Senior Advocate of Nigeria, SAN and human rights lawyer, Femi Falana, has carpeted the Federla Government for frustrating the trial of former governor of Delta State, James Ibori, in the United Kingdom, UK, but now wants to receive the recovered loot.
Recall that Ibori was jailed by a UK court in 2012, when Goodluck Jonathan was President of Nigeria.
On Tuesday, the UK government made a commitment to return £4.2 million loot, recovered from Ibori to the Federal Government.
Recall also that the Attorney-General of the fEderation and Minister of Justice, Abubakar Malami, had said that the recovered loot would be channelled into federal projects.
So much controversies had been generated over whether the loot should be returned to the Federal Government or the government of Delta State.
Falana had insisted that the money should go to Delta State, since it was stolen from the state.
But Malami, in a counterargument, said the money would be received by the Federal Government, because the law which Ibori breached is a federal law, and not that of Delta State.
In a statement he issued on Sunday, Falana said that the Federal Government was not supportive of the prosecution of Ibori in the UK.
He said, “In fact, in utter breach of the provisions of the Mutual Legal Assistance Treaty, MLAT, between Nigeria and the United Kingdom, the then Attorney-General of the Federation, Chief Michael Aondoakaa, SAN, rejected the request to make relevant documents available for the trial in the United Kingdom on the ground of sovereignty. In particular, Chief Aondoakaar refused to entertain the request of the UK Metropolitan Police and made under bilateral mutual assistance to Nigeria on the ground that the request was not made by the Home Office.”
The legal luminary further added, “As far as international law is concerned, the recovered fund belongs to the people of Delta State, who are the victims of the corrupt practice of Chief Ibori. The British Government is releasing the stolen money to Nigeria in strict compliance with international law and not out of sheer generosity, as erroneously argued by some lawyers.”
Making reference to precedence, Falana said that the Federal Government “had handed over the fund stolen by two former governors, in similar circumstances, to the people of Bayelsa and Plateau states,” adding that Delta Staate should not be an exception.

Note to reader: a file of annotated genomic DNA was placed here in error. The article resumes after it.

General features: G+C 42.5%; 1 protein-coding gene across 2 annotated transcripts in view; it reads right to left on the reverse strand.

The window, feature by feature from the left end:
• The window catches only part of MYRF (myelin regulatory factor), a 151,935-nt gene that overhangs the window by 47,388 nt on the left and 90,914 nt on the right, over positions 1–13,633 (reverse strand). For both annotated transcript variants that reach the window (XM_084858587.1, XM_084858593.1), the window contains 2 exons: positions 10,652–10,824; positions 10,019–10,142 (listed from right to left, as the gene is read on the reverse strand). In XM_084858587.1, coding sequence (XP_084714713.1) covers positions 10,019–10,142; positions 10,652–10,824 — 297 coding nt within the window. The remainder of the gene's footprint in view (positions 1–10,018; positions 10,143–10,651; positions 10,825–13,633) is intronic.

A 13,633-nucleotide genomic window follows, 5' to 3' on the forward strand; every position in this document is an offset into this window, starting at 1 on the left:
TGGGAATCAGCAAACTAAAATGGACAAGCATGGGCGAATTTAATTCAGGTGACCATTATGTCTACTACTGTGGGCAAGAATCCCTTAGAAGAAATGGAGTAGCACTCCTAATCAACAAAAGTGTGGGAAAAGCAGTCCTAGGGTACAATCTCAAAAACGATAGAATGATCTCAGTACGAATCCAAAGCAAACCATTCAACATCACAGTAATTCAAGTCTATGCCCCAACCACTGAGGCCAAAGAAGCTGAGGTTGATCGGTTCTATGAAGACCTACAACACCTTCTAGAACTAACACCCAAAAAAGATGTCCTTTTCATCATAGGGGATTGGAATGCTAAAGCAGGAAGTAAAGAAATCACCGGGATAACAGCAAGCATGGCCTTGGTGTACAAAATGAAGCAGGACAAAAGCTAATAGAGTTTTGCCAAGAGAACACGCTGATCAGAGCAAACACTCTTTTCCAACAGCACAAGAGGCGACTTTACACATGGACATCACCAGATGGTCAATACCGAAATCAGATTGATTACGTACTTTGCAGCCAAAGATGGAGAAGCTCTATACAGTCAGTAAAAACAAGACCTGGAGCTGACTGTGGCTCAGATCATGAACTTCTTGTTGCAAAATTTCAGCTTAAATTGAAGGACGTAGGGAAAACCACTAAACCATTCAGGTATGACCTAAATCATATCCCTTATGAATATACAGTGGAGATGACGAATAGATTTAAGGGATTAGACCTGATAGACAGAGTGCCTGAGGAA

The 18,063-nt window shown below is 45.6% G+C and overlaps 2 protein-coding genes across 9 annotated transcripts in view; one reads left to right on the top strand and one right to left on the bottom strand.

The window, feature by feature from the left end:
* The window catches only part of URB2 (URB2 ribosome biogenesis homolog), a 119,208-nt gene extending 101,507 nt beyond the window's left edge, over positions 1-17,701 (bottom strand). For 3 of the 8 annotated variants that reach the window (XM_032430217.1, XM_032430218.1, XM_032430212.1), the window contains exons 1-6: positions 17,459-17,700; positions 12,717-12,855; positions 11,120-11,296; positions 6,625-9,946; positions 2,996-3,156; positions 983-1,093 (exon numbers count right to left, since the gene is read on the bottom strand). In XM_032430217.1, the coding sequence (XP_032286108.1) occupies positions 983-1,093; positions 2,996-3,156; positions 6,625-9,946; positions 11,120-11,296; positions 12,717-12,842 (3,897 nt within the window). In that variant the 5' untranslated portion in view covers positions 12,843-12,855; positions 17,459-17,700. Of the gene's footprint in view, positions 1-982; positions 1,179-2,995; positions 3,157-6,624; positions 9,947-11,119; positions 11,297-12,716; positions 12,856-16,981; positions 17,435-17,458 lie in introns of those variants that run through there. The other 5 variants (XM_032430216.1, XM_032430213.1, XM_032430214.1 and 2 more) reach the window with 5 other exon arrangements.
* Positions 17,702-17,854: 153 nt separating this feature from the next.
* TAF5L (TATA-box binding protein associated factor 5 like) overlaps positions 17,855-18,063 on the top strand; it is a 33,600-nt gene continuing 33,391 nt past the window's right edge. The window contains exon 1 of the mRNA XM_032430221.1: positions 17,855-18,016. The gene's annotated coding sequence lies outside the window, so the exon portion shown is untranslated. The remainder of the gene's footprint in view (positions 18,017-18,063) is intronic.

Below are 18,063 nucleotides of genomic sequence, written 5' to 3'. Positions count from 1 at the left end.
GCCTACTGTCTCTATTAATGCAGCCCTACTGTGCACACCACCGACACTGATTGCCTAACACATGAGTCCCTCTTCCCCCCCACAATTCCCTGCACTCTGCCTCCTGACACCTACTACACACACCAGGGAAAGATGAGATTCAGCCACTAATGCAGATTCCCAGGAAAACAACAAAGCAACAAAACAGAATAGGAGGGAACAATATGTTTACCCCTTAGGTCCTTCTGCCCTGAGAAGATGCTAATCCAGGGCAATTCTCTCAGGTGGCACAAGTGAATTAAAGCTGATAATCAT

He said the denial of the then government of Delta State that no money was missing from its coffers should not be the basis to hand over the loot to the Federal Government, since President Muhammadu Buhari claimed that Sani Abacha, the late military dictator, did not loot the country, but his government received the $321 million Abacha loot from Switzerland.
Falana continued, “From the foregoing, it is undoubtedly clear that the huge success recorded in the prosecution of the case was anchored on the collaboration between the Economic and Financial Crimes Commission, EFCC, and the Metropolitan Police. To that extent, the Federal Government,which had set out to frustrate the trial of Chief Ibori cannot turn round to lay claim to the fund confiscated on the orders of the British courts. Having regards to the facts and circumstances of the case, the Ibori loot belongs to the people of Delta State in toto under domestic and international law.
“Finally, no doubt, the former Delta State government was irresponsible to have denied that Chief Ibori looted the treasury of the state at the material time. But such denial cannot be a justification for the confiscation of the Ibori loot of over £100 million that is expected to be repatriated to Nigeria by the British government. After all, before his assumption of office as President in May 2015, General Buhari had repeatedly maintained that the late General Abacha did not steal a dime from the account of the Federal Government. But the Federal Government under the President’s watch has continued to recover the remaining Abacha loot and no one has suggested that such recovered loot be paid to the account of the United Nations or African Union on moral grounds.”